Beatles vs. Rolling Stones: Another Round
Back when I was a kid, the Beatles-or-Stones question was a real thing: among my childhood peers, one had to pick a side. That one could like both groups was, it seems, not a concept around which we could wrap our minds.
These days I’m much older and slightly wiser, and I enjoy both (Beatles still win by a long shot if I must pick). The folks at Cleopatra Records agree, as do the roster of acts whom they’ve employed to help create a pair of tribute albums (the label’s specialty). Magical Mystery Psych-out: A Tribute to The Beatles and Stoned: A Psych Tribute to The Rollings Stones bring together a cross-section of modern psych (and/or psych influenced) bands.
Of the two, the Beatles tribute disc plays it safer track-wise. Most of the songs on that disc are covers of material The Beatles cut in the Rubber Soul, Revolver and White Album eras. And the one outlier – “And I Love Her” – is given a relatively straight, faithful reading by The Lucid Dream. They keep the jangling guitar largely intact, and give the tune an arrangement somewhat reminiscent of what Best Coast might do. (A note-for-note copy of George Harrison’s guitar solo is a nice reminder that sometimes simplicity is the best approach. Electric Moon‘s reading of “Tomorrow Never Knows” sounds a lot like how one might expect The Brian Jonestown Massacre to cover it (though BJM’s vocals are better than the weedy vox on this version).
While other psych tributes from Cleopatra enlisted the help of a few “name” acts (Allah-Las, for example) Magical Mystery Psych-out features groups who will be familiar only to the hardest of hardcore modern-psych aficionados.
A few of the featured bands on this set are clearly not intimidated by the massive popularity of The Beatles; maybe it’s because they’re young and have less reverence (which is a good thing in this case), but The Vacant Lots‘ “Julia” creates an arrangement that owes nearly nothing to the 1968 original. Kudos to them for thinking outside the box. The same can be said about The Ruby Sun‘s cover of “Martha My Dear,” though in this case they win on originality but lose on musicality; the dirge-like pace of their arrangement might make some listeners grind their teeth. The Underground Youth‘s trip-hop reinvention of “Come Together” is a curio if nothing else. Kikagaku‘s “Helter Skelter” is a eardrum-splitting, punishing noisefest that makes the original sound like ear candy. And Strangers Family Band‘s “Sun Kings” is evocative of nothing so much as the still unattributed not-Beatles bootleg outtake, “Candle Burns.”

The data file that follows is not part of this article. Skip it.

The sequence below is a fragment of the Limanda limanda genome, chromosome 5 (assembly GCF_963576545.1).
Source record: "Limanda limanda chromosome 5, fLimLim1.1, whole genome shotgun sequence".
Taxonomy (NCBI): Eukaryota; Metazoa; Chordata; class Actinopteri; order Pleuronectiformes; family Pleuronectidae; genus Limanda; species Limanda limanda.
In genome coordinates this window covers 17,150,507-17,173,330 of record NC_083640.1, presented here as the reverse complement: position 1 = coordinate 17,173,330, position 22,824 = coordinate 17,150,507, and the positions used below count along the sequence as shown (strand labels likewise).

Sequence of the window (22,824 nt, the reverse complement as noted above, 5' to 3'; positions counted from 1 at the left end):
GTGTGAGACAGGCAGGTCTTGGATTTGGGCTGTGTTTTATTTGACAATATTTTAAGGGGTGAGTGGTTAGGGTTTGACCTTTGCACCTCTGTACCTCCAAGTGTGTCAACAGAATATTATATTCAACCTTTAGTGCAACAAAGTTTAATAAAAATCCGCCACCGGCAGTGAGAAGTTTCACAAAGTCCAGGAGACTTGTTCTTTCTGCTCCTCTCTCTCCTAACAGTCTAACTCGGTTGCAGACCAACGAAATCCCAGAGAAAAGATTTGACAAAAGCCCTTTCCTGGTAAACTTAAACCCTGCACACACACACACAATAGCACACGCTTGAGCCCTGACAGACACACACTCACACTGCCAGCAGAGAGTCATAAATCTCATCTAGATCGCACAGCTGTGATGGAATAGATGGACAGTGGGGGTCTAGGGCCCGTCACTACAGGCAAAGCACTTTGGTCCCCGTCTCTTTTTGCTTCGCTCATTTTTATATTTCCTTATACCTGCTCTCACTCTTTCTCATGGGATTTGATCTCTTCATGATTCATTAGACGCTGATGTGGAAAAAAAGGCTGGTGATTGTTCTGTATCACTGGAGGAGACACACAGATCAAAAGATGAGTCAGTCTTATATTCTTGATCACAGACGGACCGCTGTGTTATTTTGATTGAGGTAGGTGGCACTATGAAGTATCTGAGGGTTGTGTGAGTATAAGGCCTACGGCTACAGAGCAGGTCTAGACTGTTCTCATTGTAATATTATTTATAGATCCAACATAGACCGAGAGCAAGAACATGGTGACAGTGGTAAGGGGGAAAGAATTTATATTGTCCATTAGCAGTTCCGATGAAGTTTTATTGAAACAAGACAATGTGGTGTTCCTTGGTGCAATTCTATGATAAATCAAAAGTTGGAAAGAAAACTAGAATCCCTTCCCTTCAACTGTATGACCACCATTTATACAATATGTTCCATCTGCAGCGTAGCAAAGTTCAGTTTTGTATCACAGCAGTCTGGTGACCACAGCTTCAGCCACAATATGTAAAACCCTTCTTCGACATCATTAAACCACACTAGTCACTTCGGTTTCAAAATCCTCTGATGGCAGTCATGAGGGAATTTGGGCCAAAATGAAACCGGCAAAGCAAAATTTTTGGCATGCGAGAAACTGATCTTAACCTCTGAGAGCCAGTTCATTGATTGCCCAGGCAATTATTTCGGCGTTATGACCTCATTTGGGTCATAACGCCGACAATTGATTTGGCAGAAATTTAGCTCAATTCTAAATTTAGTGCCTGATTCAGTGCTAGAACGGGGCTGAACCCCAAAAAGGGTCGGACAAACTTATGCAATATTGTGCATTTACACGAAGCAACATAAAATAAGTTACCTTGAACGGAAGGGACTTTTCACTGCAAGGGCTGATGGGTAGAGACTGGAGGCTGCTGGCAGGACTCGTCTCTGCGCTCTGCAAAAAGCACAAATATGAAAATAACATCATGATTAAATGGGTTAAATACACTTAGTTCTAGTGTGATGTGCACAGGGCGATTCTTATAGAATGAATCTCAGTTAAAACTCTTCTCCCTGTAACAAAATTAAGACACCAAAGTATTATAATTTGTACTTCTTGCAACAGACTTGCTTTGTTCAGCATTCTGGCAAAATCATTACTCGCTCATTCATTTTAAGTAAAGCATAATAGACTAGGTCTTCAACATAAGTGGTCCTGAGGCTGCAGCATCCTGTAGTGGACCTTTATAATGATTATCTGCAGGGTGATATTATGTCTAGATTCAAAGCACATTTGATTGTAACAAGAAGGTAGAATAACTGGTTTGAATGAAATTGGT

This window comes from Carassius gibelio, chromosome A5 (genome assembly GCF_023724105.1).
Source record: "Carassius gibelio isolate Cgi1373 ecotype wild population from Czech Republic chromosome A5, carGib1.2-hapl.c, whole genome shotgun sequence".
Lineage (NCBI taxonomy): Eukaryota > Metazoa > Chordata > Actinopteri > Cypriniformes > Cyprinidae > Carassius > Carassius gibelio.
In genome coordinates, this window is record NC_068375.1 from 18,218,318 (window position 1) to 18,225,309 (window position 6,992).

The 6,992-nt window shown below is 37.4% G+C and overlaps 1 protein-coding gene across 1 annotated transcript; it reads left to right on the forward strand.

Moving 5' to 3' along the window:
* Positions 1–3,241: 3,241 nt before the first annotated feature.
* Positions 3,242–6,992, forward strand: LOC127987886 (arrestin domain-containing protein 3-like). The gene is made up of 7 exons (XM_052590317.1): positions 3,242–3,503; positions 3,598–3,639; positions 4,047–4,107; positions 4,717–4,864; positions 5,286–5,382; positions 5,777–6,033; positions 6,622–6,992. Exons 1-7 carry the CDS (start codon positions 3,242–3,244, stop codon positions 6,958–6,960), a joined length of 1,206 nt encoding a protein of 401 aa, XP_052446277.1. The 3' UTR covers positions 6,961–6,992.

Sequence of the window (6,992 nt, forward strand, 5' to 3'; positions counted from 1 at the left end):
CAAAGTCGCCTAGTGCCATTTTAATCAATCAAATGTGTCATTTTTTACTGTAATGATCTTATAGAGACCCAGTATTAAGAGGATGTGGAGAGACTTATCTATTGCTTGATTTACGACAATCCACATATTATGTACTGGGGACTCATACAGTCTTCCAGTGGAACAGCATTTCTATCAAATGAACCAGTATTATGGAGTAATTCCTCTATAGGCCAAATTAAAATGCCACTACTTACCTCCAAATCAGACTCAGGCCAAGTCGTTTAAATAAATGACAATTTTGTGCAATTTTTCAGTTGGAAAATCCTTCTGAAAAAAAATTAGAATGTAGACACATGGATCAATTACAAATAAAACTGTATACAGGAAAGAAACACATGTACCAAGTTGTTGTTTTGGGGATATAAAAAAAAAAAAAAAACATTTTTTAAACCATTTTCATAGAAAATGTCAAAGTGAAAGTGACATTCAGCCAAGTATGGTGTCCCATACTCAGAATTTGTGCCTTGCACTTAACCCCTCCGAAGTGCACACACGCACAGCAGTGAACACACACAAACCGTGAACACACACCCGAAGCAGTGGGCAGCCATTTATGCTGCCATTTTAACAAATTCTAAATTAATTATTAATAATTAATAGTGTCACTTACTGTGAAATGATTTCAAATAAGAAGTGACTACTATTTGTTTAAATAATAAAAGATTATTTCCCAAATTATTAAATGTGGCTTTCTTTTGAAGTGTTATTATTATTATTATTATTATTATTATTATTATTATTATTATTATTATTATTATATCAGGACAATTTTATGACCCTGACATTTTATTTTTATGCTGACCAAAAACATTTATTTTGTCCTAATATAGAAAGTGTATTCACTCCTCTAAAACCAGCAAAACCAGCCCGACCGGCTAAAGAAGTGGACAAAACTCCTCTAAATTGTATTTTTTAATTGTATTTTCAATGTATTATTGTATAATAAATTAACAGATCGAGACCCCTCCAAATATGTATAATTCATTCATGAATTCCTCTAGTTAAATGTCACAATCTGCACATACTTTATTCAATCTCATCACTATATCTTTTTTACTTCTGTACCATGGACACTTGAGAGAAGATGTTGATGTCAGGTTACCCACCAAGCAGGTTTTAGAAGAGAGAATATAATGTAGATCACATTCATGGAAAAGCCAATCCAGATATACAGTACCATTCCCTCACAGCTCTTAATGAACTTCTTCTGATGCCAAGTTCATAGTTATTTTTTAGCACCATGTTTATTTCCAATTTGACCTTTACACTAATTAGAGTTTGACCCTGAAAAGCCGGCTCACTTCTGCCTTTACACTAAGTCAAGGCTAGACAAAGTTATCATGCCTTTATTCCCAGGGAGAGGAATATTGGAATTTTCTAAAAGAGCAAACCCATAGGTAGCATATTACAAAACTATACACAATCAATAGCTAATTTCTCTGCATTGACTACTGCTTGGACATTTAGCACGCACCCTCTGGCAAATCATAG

At least musicwise, The Rolling Stones’ psychedelic period lasted for all of one album, Their Satanic Majesties Request. But on the psych tribute to the band, tunes from all through the Stones’ catalog are given the treatment. A highlight of the set is The KVB‘s cover of “Sympathy for the Devil.” Instead of building an arrangement around a familiar riff, they strip the tune down to its basic parts, rebuilding it in a hazy, gaudy manner that recalls The Psychedleic Furs or any number of 90s shoegaze bands. Well done.
Shiny Darkly‘s “Under My Thumb” is close to the original (if the original was recorded in an airplane hangar with squalls of echo and feedback). Yeti Lane‘s “Sway” is appealing in a zonked-out way. Clinic‘s drum-machine-led reading of “It’s Only Rock & Roll (But I Like It)” sounds like Trio (“Da Da Da”), and doesn’t really work, but like some of the acts mentioned on the Beatles tribute, they score for originality if nothing else.
Sons of Hippies play it straight on “Gimme Shelter,” which raises an interesting question: on a tribute album, is it better to copy the original or reinvent it? Their reading of the classic Stones tune is just about the best thing on the pair of albums.
Surprisingly, The Allah-Las‘ version of “Stoned” is perfunctory; the certainly can do better. Pink Velvet‘s “(I Can’t Get No) Satisfaction” is a slavish copy of the original, albeit one with the lead vocal bumped up an octave. But Pure X‘s reading of “Beast of Burden” is interesting and nicely textured, a sort of cross between indie rock and Martin Denny‘s bachelor pad tropicalia.
Like most albums of their ilk, this pair of releases aren’t likely to end up in most listeners’ heavy rotation, but they’re both reasonably well done. Thanks to somewhat more adventurous song selection, in this Beatles-vs.-Stones round, the decision goes to The Rolling Stones.
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